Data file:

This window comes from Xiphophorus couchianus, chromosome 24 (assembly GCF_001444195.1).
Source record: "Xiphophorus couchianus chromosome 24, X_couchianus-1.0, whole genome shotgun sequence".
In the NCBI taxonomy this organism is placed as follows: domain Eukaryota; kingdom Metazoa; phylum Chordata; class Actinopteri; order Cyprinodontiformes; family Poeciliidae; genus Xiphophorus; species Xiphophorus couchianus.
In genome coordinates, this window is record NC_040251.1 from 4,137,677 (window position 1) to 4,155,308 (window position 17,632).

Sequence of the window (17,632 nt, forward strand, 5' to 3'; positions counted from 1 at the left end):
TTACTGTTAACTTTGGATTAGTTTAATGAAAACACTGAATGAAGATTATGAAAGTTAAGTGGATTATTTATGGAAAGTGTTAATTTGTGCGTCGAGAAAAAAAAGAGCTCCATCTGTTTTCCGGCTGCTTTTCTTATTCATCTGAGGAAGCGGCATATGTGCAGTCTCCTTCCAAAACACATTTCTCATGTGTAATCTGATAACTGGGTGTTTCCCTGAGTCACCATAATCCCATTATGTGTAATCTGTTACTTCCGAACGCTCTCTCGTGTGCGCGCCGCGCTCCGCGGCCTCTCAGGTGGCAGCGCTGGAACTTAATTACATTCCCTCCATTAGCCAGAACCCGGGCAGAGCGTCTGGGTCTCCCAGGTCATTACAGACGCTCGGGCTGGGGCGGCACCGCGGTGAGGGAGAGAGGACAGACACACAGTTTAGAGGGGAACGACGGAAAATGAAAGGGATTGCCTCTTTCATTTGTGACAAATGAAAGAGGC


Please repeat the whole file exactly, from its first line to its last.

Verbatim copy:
This window comes from Xiphophorus couchianus, chromosome 24 (assembly GCF_001444195.1).
Source record: "Xiphophorus couchianus chromosome 24, X_couchianus-1.0, whole genome shotgun sequence".
In the NCBI taxonomy this organism is placed as follows: domain Eukaryota; kingdom Metazoa; phylum Chordata; class Actinopteri; order Cyprinodontiformes; family Poeciliidae; genus Xiphophorus; species Xiphophorus couchianus.
In genome coordinates, this window is record NC_040251.1 from 4,137,677 (window position 1) to 4,155,308 (window position 17,632).

Sequence of the window (17,632 nt, forward strand, 5' to 3'; positions counted from 1 at the left end):
TTACTGTTAACTTTGGATTAGTTTAATGAAAACACTGAATGAAGATTATGAAAGTTAAGTGGATTATTTATGGAAAGTGTTAATTTGTGCGTCGAGAAAAAAAAGAGCTCCATCTGTTTTCCGGCTGCTTTTCTTATTCATCTGAGGAAGCGGCATATGTGCAGTCTCCTTCCAAAACACATTTCTCATGTGTAATCTGATAACTGGGTGTTTCCCTGAGTCACCATAATCCCATTATGTGTAATCTGTTACTTCCGAACGCTCTCTCGTGTGCGCGCCGCGCTCCGCGGCCTCTCAGGTGGCAGCGCTGGAACTTAATTACATTCCCTCCATTAGCCAGAACCCGGGCAGAGCGTCTGGGTCTCCCAGGTCATTACAGACGCTCGGGCTGGGGCGGCACCGCGGTGAGGGAGAGAGGACAGACACACAGTTTAGAGGGGAACGACGGAAAATGAAAGGGATTGCCTCTTTCATTTGTGACAAATGAAAGAGGC